At first, you might wonder whether “giving your bot a personality” means you should make it silly or snarky. Maybe. But personality is more than that. Personality is a gestalt. It is the sum of components that interact uniquely to give a specific impression. Your law firm’s chatbot’s personality should help accomplish its purpose.

Your Chatbot’s personality is an equation:

Name + Visual Style + Backstory + Conversational Tone = Chatbot Personality.


I prefer a human name over a task-oriented name. For example, my first voicebot offered general divorce information. I called her ‘Larissa,’ after a friend’s legal assistant. Her name, in my mind anyway, created the perfect blend of a friendly person and super-competent legal assistant. I could have named it ‘DivorceBot,’ but anything ‘DivorceBot’ would have gained in clarity of task identification it would have lost to “Larissa” in personality.

Also, check whether your bot’s name is already used or identified with a similar service. No matter its personality, your chatty little friend won’t know how to respond to a cease and desist letter.

Visual Style

Now for the fun stuff. What does your chatbot look like?

Is your bot avatar a little robot? Does it have your managing partner’s face? Or maybe you’ve created a character that embodies a helpful (and hyper-responsive!) assistant. Whatever you decide, just be sure your chatbot’s face is consistent with your overall goal and reflects your firm’s overall branding.

Beyond the bot’s avatar, other design elements require your attention, too: the color palette (match your firm’s colors), typefaces, and design style (for example, don’t mix flat icon designs with drop-shadow designs).


What is your chatbot’s backstory? Taking this personality thing a little too far? Not really.

Is your chatbot an assistant, a paralegal, or a partner’s alter ego? Is this your chatbot’s first job? Do you force it to work 24/7? Does it get benefits? What are its aspirations? Is your chatbot happy working for the firm? These sound like silly questions, but they help to build a fuller character from which dialog will flow.

picture of linked in profile of billy bot law firm chatbot

Perhaps the most delightful example of chatbot personality with backstory is Billy Bot, who even has his own LinkedIn profile. Billy Bot is a “junior clerk” in London who live tweets from events that he “attends” and gives updates about his training and progress. And he has more than 1,500 Twitter followers!

Conversational Tone

It may be obvious but it’s worth emphasizing: a chatbot’s primary mode of communication is conversation.

Just as websites use visual design to cue a user about what action to take, a chatbot uses conversation. Conversational design is an art. And it takes practice, improvisation, and creativity. If someone in your office has the gift of gab, you may want to take notes to capture turns of phrase and emphasis, then incorporate what works into your bot’s dialogue.

Words matter. Choose words wisely so your bot conveys the right emotions. Change up responses where you can so the dialog will still feel fresh if the user has to do it again.

What is your chatbot’s conversational tone? Is he serious, academic, deadpan, and matter-of-fact? Or light, happy-go-lucky, and enthusiastic? Maybe she is deeply sympathetic, a touch sarcastic, or a bit aggressive. Whatever tone you choose, remember the tone should reflect the nature of the discussion. It could even change during the conversation if appropriate.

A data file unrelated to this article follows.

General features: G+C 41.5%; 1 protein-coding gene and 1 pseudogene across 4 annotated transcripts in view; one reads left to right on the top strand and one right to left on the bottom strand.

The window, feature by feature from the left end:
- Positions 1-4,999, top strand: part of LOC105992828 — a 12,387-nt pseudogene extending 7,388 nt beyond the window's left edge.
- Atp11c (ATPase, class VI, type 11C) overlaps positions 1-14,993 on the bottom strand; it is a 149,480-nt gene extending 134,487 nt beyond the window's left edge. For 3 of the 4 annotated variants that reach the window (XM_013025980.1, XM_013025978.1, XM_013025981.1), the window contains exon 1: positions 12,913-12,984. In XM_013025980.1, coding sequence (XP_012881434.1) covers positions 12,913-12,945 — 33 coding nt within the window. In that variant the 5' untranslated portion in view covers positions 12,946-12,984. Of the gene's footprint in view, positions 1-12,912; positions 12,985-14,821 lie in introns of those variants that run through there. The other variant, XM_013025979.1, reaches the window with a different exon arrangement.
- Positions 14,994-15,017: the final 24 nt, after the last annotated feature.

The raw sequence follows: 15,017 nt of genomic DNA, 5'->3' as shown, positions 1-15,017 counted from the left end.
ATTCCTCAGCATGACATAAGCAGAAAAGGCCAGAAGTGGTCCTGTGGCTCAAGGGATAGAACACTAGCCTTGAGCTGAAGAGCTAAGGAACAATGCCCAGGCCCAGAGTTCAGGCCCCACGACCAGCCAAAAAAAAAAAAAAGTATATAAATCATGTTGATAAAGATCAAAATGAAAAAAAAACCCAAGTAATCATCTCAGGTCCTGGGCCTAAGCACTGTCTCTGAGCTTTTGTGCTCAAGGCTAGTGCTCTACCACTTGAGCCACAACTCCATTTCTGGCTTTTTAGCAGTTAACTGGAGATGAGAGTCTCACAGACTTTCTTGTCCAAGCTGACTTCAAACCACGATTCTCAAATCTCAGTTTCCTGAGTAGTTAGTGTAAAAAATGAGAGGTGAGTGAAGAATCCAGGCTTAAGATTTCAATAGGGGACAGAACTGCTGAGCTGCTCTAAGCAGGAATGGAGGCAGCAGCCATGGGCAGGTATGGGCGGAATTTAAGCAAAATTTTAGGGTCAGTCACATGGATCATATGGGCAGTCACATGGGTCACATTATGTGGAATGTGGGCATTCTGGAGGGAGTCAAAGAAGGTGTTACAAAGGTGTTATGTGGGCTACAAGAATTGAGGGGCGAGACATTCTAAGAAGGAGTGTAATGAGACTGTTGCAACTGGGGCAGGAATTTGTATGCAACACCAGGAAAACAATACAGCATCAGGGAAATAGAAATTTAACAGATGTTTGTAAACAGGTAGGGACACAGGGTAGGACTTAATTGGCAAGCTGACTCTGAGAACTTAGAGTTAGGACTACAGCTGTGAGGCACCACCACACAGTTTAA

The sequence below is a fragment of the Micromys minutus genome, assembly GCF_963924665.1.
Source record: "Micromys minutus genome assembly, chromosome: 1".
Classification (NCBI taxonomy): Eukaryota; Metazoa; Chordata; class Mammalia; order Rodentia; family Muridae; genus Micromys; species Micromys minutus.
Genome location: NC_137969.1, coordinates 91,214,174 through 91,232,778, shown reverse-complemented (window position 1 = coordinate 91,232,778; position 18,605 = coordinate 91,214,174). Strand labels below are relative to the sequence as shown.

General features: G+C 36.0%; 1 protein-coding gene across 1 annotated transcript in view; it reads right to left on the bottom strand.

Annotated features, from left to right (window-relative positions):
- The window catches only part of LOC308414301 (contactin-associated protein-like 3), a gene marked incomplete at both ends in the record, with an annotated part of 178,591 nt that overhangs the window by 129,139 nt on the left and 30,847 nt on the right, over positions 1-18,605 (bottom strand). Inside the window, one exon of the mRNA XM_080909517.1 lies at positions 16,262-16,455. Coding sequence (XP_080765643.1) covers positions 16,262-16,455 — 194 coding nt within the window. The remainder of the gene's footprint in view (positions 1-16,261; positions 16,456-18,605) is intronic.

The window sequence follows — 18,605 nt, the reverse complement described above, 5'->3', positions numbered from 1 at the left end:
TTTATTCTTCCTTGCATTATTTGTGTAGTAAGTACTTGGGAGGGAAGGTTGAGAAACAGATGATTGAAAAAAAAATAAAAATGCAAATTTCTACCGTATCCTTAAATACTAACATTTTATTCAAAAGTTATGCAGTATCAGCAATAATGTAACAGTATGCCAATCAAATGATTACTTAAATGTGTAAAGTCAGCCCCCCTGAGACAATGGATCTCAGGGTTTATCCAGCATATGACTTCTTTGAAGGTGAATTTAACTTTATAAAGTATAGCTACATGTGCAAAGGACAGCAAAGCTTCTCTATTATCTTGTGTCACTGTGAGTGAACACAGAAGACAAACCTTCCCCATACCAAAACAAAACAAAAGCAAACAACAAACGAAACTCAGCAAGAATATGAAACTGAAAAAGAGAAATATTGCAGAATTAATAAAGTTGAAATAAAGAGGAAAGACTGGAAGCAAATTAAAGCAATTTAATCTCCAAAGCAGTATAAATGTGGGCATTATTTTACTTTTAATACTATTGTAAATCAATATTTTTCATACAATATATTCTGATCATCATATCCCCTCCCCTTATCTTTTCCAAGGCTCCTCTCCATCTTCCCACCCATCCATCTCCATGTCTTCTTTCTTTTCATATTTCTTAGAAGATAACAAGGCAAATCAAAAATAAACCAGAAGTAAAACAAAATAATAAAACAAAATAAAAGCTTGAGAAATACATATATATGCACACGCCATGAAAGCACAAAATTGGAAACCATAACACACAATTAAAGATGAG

Word of Warning

Did I forget to say, “Don’t try to give people the impression that your chatbot is a real person?” You might inadvertently leave this impression by forgetting to tell users at the conversation’s start. Or maybe you might think people will be more likely to use the chatbot if they think a real person is behind it? All I can say is: don’t. Don’t try to trick people into thinking that your bot is a real person.

Why not? First, with the state of technology right now, the user will almost certainly be seriously disappointed. Even with machine learning and neural networks—which are not typically incorporated into most chatbot platforms—a natural conversation about any topic (even the most basic) is difficult to pull off without it feeling artificial and leading to errors. Second, most attorney-client communications are not free-ranging discussions about politics, religion, or fashion. They are typically goal-oriented. So, it’s entirely consistent for a legal chatbot to be directed toward achieving a specific result. A bot should be useful above all.

Step 4: What Is Your Chatbot’s Conversation Structure?

We have conversations everyday. But, like walking, people converse intuitively and don’t typically “plan” their conversations and repartee. I say “most people” because, unlike most people, lawyers are trained in the art of listening, questioning, and communicating. Didn’t think your Lawyering Skills class would come in handy today? Well, it does when designing the conversation your chatbot will have with a user (read: an actual or potential client).

When we do a client intake interview or take a deposition, we know there is a difference between open-ended questions, leading questions, and closed questions. Similarly, there is a way to craft chatbot conversation to guide users down a defined path and to reach a specific goal.


Before you start designing your chatbot’s conversation, you need to do a little preparation.